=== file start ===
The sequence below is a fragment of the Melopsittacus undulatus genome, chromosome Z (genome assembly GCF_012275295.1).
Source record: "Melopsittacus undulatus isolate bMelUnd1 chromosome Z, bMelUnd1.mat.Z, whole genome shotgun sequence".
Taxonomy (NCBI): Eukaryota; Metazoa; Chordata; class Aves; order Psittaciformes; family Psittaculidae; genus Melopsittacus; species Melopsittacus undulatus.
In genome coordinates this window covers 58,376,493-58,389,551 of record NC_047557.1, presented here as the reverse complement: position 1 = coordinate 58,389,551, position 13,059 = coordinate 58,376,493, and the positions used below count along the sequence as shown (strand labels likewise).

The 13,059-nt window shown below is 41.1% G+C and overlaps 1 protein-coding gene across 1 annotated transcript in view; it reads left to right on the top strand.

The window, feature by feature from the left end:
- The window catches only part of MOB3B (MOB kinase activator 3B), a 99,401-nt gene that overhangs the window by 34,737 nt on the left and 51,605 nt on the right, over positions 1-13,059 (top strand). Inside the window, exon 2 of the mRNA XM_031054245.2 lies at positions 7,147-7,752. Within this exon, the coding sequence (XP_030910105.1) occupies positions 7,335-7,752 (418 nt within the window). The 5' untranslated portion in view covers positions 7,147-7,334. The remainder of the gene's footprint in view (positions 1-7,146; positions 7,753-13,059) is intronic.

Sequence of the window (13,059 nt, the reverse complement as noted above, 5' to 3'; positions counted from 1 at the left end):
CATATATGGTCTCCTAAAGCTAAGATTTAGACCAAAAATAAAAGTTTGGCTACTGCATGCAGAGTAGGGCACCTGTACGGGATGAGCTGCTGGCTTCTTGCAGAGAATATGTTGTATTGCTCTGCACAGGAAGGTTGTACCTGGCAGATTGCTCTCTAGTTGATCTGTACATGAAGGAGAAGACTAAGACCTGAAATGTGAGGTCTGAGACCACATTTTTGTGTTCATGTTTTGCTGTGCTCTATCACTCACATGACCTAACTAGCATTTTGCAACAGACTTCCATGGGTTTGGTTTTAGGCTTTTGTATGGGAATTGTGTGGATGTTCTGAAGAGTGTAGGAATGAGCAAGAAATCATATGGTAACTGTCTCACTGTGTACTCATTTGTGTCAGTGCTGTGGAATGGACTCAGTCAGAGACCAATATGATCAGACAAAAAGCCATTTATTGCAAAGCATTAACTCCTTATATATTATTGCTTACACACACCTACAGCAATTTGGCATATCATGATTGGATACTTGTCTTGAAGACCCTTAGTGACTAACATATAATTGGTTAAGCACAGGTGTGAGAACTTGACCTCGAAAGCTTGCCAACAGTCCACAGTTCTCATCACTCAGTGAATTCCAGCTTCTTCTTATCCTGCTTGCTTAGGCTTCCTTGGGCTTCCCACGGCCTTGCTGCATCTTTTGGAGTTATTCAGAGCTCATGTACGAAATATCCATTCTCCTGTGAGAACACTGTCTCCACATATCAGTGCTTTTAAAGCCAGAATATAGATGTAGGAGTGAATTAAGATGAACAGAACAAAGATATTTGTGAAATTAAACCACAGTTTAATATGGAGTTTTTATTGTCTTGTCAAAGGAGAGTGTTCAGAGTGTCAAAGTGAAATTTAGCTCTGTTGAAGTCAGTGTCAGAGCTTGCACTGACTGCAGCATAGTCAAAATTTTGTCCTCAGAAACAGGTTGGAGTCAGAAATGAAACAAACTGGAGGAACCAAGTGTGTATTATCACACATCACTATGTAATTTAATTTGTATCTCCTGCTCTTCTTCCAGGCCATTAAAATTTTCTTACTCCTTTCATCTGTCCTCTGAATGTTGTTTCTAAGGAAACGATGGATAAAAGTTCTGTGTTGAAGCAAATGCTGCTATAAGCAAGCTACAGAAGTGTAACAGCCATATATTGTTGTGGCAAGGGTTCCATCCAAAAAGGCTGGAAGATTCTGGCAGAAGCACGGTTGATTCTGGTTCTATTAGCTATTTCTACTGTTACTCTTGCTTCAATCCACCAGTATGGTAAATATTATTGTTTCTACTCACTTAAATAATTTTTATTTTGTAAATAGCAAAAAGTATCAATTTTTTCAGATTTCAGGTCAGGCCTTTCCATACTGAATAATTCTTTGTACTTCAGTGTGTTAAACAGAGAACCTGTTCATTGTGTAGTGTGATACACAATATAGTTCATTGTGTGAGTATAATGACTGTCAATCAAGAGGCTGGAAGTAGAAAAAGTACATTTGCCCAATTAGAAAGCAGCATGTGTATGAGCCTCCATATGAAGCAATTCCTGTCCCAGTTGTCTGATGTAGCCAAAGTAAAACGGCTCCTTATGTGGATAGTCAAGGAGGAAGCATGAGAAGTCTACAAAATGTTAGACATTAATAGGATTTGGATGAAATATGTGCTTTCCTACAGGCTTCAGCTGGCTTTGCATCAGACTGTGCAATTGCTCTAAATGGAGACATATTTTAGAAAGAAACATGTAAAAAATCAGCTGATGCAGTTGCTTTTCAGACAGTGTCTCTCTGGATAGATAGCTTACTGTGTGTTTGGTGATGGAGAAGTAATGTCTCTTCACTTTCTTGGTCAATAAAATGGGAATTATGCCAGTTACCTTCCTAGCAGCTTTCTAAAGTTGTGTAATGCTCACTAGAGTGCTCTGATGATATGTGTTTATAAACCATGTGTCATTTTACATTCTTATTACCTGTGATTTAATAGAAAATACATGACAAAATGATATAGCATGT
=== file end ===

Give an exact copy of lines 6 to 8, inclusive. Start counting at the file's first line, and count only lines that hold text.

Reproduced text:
The window, feature by feature from the left end:
- The window catches only part of MOB3B (MOB kinase activator 3B), a 99,401-nt gene that overhangs the window by 34,737 nt on the left and 51,605 nt on the right, over positions 1-13,059 (top strand). Inside the window, exon 2 of the mRNA XM_031054245.2 lies at positions 7,147-7,752. Within this exon, the coding sequence (XP_030910105.1) occupies positions 7,335-7,752 (418 nt within the window). The 5' untranslated portion in view covers positions 7,147-7,334. The remainder of the gene's footprint in view (positions 1-7,146; positions 7,753-13,059) is intronic.

Sequence of the window (13,059 nt, the reverse complement as noted above, 5' to 3'; positions counted from 1 at the left end):